Why practitioners discretize their continuous data

Yihui asked this question yesterday. My supervisor Dr. Hau also criticized routine grouping discretization. I encountered two plausible reasons in 2007 classes, one negative, the other at least conditionally positive.

The first is a variant of the old Golden Hammer law -- if the only tool is ANOVA, every continuous predictor need discretization. The second reason is empirical -- ANOVA with discretization steals df(s). Let's demo it with a diagram.
The red are the population points, and the black are samples. Which predicts the population better--the green continuous line, or the discretized blue dashes? R simulation code is given.

4 thoughts on “Why practitioners discretize their continuous data”

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  2. The discretization here is essentially a kind of local smoothing techniques using a constant kernel function. Generally speaking, local modeling can effectively improve fitness (lower error sum of squares) but we have to carefully avoid overfitting. If you discretize x into more intervals, the fitting will be even better.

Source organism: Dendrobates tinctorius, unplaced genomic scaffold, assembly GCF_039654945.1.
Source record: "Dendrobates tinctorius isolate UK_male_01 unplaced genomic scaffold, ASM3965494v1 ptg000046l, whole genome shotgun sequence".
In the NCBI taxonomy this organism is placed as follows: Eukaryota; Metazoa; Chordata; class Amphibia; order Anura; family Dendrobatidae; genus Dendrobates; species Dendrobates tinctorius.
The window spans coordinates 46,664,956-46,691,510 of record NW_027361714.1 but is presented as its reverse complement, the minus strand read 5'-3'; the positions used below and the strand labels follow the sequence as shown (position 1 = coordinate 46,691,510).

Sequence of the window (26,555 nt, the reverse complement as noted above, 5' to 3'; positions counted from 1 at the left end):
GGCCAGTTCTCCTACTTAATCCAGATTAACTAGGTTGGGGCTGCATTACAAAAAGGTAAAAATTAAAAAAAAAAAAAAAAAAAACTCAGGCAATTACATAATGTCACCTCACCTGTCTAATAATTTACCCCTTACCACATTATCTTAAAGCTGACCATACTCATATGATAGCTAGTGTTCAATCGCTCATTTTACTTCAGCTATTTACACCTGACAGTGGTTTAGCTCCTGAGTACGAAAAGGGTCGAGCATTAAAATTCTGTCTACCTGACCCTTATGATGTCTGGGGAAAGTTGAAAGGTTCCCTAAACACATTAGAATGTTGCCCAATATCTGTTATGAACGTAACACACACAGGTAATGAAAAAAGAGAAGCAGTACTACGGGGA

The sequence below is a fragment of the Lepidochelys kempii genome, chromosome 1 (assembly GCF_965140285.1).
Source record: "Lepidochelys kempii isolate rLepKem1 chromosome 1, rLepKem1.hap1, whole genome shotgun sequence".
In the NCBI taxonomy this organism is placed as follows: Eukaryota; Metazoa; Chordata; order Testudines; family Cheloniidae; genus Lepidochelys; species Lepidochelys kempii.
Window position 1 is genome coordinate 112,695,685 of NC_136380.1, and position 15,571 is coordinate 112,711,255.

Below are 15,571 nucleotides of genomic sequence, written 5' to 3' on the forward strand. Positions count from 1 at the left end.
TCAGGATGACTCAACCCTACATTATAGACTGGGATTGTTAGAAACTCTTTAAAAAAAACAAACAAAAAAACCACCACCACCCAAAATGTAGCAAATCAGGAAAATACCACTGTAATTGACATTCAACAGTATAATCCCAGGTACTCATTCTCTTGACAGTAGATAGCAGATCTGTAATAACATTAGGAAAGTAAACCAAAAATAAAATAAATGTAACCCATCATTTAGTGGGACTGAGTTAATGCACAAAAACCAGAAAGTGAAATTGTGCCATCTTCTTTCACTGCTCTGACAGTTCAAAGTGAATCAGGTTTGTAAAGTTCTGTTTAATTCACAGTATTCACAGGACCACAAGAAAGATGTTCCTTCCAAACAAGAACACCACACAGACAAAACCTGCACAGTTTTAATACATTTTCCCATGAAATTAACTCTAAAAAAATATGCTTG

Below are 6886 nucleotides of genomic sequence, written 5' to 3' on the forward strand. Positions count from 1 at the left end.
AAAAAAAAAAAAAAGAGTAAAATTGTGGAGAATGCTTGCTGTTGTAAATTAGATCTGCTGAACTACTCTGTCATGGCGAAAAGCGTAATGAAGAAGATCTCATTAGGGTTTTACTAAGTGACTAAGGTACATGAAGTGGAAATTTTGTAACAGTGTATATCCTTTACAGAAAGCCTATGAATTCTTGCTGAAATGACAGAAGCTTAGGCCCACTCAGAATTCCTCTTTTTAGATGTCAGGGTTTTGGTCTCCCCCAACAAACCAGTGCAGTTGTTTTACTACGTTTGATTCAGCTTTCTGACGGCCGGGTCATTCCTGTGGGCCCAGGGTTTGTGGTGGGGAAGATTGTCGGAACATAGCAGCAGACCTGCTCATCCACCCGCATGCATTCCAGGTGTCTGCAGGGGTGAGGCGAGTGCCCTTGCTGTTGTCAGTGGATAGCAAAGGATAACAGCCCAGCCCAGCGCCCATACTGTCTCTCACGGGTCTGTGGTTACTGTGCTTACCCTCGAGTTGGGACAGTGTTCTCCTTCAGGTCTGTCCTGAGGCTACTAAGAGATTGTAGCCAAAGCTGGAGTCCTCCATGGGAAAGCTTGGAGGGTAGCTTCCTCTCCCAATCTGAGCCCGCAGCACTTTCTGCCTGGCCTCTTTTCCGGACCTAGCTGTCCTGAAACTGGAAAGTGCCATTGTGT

3. Residuals and errors are different. The more intervals, squared-residuals decrease while squared-errors increase. So the black points, or discretization with max intervals, predict red population the worst.

    Discretization fades micro information (most errors) while highlights macro information (usually non-linear). When LOESS is popular enough, discretization will be abandoned. Practitioners really need local smoothing to preview their concerned macro models.

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